Figure 7 show the irradiance distributions I(xm,yn) resulting from the different simulation settings (Fig. 7a with and Fig. 7b without the FF-MOEs, Fig. 7c,d simulation settings investigating the influence of the artificial edges), representing the irradiance distribution on the target plane. The intensities of the irradiance distributions are normalized to a light source with a radiant intensity of 1 and without a FF-MOE/substrate. As one can see from the simulation results, the irradiance distribution effected by the FF-MOE (Fig. 7a) is not completely uniform, especially in the central area, where a peak of higher intensity can be observed and the area around the center where the intensity is smaller than IMean. However, the irradiance distribution shows a significantly lower aberration from uniformity, i.e. CV(RMSE) = 0.043, and a decrease of the maximal intensity peak by approximately 65% compared to the reference case without the FF-MOE, which is characterized by a CV(RMSE) value of 0.767. This result demonstrates a quite satisfying functionality of the FF MOE in terms of its ability to homogenize the irradiance distribution. One reason for the observed features in the irradiance distribution on the target plane is due to the artificial edges in the FF-MOE curvature. This can be concluded from Fig. 7c and 7d. In case of the simulation results shown in Fig. 7c only rays which were refracted at these artificial edges were considered and for Fig. 7d these rays were omitted. As one can see, Fig. 7c only depicts the intensity peak in the center of the target area, whereas Fig. 7d only depicts the area with smaller intensity around the center. One can conclude from these simulations that rays which are hitting these artificial edges are refracted from their assigned target area towards the central area of the target plane. This causes also some limitations for the achievable DHR values. For higher DHR values the negative slope of the FF curvature increases (see Fig. 3d compare curves for DHR = 3.41 and DHR = 4) demanding for a higher number of such artificial edges to confine the maximal height of the FF curve. For this reason the chosen DHR value constitutes a tradeoff between aberration from uniformity caused by the artificial edges and a desirable larger diameter of the irradiance distribution for a given distance and therefore also a higher DHR value.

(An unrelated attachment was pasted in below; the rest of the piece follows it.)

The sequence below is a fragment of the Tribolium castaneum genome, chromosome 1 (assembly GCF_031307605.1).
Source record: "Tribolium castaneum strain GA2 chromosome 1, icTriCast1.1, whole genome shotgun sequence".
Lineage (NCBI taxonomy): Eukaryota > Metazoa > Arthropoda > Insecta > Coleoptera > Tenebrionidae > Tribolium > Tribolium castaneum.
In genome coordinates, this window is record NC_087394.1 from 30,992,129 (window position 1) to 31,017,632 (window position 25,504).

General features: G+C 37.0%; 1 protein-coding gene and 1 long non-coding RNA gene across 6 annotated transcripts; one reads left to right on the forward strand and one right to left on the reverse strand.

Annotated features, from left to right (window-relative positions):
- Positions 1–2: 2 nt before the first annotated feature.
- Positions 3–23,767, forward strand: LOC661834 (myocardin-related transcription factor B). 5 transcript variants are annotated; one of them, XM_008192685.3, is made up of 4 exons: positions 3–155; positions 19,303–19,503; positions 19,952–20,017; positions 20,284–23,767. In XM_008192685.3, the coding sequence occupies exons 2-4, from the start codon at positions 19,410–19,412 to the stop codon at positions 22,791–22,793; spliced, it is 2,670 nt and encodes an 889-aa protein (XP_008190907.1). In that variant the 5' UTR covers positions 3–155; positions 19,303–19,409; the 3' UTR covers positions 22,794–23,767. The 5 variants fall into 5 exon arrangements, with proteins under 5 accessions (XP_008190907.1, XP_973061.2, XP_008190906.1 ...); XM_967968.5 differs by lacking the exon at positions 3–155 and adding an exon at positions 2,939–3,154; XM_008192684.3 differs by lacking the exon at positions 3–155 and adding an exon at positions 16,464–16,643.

For the second simulation setting the whole demonstrator box including an array of the FF-MOEs was investigated. All relevant optical parts of the direct lit luminaire box system were included in the simulation model and the whole luminaire box was simulated. For these simulations 2 million rays per light source were used, leading to a total of 28 million rays for the whole simulation setting.
Figure 8 shows plots of I(xm,yn) resulting from the two simulation settings (Fig. 8a without and Fig. 8b with the FF-MOEs), representing the irradiance distribution located on the bottom side of the diffusing film without considering the effects caused by the artificial edges. The intensities of the irradiance distributions are normalized in a way that each light source has a radiant intensity of 1 (without a FF-MOE/substrate).
As one can see from the simulation results, the reference simulation without the FF MOE (Fig. 8a) causes a smaller CV(RMSE) = 0.511 value compared to the case of the reference simulation of Fig. 7b with CV(RMSE) = 0.767. This effect is caused by the overlapping of the irradiance distributions of the individual LED light sources arranged in an array, which is increasing the degree of uniformity in the target area. The efficiency of the optical system, defined by the percentage ratio of the radiant flux emitted from the light sources and the radiant flux that hits the target, was determined to be 93.2% in case that no MOEs are used.